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Because of sheer volume of evolution books this year, my own tastes and biases are on full display in this top 5. Check the runners up to find something more relevant for you, including casual explainers of evolution suitable for non-academic purposes.
One of the critical lessons I always aim to get across when teaching natural selection is that it is not an all-pervasive force acting all the time. It is not a null hypothesis, and its presence needs to be demonstrated. We’ve developed many methods to do this, and this book goes through them all. Very useful reference, and recommended for anyone working in molecular evolution.
“Homology”means something different depending on which biologial circle you belong to. This book deals only with morphological homologies, which have always been the most tricky to show. It grounds itself firmly in evo-devo, rather than comparative anatomy or palaeontology, and so provides a very modern look at the problem of homologising morphological features. Full of original ways of thinking, I personally found it very refreshing, and have gotten many new ideas from the concepts that Wagner details in it. I recommend it for anyone interested in morphology and evolutionary novelties.
I’m a firm devotee of Futuyma’s Evolution, but pitting it against the Princeton Guide to Evolution is a mistake. Both are textbooks, but the Guide is aimed at a higher level, and is made for use at graduate level or as a reference. If you are a student who has exhausted Futuyma by yourself, this should be your next step up. (Next step: Structure of Evolutionary Theory!) Highly-recommended in any case.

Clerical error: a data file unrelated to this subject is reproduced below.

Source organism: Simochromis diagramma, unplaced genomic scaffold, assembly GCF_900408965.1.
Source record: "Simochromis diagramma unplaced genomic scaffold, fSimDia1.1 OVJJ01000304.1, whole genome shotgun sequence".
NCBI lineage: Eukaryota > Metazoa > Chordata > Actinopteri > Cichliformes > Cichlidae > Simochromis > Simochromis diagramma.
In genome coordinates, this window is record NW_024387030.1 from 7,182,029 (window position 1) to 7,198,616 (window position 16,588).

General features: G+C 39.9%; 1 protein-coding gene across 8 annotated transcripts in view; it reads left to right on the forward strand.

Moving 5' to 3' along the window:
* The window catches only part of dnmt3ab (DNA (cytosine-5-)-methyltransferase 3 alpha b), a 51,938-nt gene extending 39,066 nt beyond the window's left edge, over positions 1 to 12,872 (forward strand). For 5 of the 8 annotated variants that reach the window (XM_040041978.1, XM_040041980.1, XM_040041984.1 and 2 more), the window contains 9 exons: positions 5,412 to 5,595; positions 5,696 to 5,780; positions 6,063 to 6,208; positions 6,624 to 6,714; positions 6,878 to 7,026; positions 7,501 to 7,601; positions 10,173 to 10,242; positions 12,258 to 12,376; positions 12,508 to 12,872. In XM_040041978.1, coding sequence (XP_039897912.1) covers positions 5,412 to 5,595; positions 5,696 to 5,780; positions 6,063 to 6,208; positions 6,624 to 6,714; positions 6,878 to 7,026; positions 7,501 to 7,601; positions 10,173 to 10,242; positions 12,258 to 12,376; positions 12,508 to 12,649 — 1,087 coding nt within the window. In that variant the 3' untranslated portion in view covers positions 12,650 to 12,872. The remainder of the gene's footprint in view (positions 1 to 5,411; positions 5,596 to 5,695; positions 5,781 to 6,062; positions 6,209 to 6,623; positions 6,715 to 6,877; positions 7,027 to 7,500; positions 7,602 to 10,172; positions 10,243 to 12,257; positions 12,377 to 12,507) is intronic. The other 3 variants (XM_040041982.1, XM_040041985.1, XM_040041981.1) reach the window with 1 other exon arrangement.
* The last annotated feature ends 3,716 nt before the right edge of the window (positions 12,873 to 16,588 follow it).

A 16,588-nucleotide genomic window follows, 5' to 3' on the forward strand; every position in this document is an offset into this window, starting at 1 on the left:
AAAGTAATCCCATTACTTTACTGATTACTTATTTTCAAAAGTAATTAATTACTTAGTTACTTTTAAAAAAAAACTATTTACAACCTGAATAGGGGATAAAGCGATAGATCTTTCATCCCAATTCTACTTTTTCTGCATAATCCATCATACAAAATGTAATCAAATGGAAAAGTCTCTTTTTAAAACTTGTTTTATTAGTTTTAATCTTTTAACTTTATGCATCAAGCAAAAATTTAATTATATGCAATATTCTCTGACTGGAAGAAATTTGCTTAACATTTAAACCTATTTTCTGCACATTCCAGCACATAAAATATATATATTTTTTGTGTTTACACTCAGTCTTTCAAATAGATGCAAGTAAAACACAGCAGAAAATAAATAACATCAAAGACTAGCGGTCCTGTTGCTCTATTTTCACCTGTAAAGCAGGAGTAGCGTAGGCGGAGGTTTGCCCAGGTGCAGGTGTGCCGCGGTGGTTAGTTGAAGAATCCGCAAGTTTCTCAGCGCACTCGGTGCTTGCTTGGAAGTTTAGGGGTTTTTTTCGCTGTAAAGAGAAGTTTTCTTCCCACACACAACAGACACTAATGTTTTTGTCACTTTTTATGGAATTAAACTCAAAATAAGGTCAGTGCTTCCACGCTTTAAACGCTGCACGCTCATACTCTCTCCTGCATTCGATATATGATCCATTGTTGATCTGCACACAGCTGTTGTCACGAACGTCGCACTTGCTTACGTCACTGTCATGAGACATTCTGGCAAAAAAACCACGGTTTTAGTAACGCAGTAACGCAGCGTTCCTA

Dolf Seilacher’s death in April this year was a great loss to palaeontology, but his scientific legacy will remain for a long time, and this book helps cement that. Since 1970, Seilacher has been developing an original framework for studying the evolutionary morphology of animals, what he called “constructional morphology”. This approach calls for a more comprehensive look at how animal form evolves: instead of just simplistically calling on natural selection and functional adaptations, it invokes the power of phylogenetic history and of skeletal architecture.
This alone was revolutionary, invoked for example by Gould and Lewontin int heir spandrels paper, and further development of the framework spawned “morphodynamics”, which adds environmental changes in time as a fourth factor, leading to the idea that morphology is never “set”, always fluid.
This book provides just about every line of evidence that Seilacher accumulated in his long career for the morphodynamic approach. It is, I think, monumental and a must-read. Not because it’s always correct – like any general framework, it overreaches at some points – but because it’s incredibly thought-provoking. If you are a palaeontologist who has to interpret mysterious fossils, or are interested int he evolution of animal forms, you have no excuse for not reading this book.
I know, we’re all sick of all these damn -omicses. But this one is actually old, first coined in 1995, so it’s an acceptable classic from centuries past. Phenomics is the field that tries to construct genotype to phenotype maps: you have a specific phenotype, which genes are responsible for it?
This is not a simple task by any means, for the same reasons that there is a gulf between micro- and macroevolution, and the fact that it’s not so simplistic as “one gene to one phenotype” is a leading light in my own research. This book is a state-of-the-field summary.Most research is now being done on model organisms or for identifying genetic factors involved in disease. For all the results this brings, the field as a whole needs a bit of a reinvigoration to get broader research appeal (or so I feel). By summarising what has been done so far, hopefully well-funded labs can take ideas and apply them to more interesting problems or at least to a wider array of organisms.
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